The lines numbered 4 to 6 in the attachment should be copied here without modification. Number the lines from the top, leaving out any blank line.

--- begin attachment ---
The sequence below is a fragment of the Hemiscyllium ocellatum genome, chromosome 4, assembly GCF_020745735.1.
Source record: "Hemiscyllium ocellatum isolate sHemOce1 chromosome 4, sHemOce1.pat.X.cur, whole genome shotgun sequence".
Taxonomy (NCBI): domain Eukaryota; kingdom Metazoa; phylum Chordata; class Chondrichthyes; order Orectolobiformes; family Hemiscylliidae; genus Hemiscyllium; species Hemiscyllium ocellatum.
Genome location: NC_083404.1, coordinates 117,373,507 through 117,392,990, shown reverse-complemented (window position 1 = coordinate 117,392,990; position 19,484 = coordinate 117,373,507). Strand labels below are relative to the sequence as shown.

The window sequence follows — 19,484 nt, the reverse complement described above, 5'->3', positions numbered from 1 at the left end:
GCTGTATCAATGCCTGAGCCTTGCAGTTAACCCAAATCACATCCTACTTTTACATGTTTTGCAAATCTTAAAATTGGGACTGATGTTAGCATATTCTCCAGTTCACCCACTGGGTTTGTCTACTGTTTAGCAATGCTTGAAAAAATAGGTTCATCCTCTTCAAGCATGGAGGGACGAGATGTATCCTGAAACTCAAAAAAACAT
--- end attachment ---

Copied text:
Genome location: NC_083404.1, coordinates 117,373,507 through 117,392,990, shown reverse-complemented (window position 1 = coordinate 117,392,990; position 19,484 = coordinate 117,373,507). Strand labels below are relative to the sequence as shown.

The window sequence follows — 19,484 nt, the reverse complement described above, 5'->3', positions numbered from 1 at the left end:
GCTGTATCAATGCCTGAGCCTTGCAGTTAACCCAAATCACATCCTACTTTTACATGTTTTGCAAATCTTAAAATTGGGACTGATGTTAGCATATTCTCCAGTTCACCCACTGGGTTTGTCTACTGTTTAGCAATGCTTGAAAAAATAGGTTCATCCTCTTCAAGCATGGAGGGACGAGATGTATCCTGAAACTCAAAAAAACAT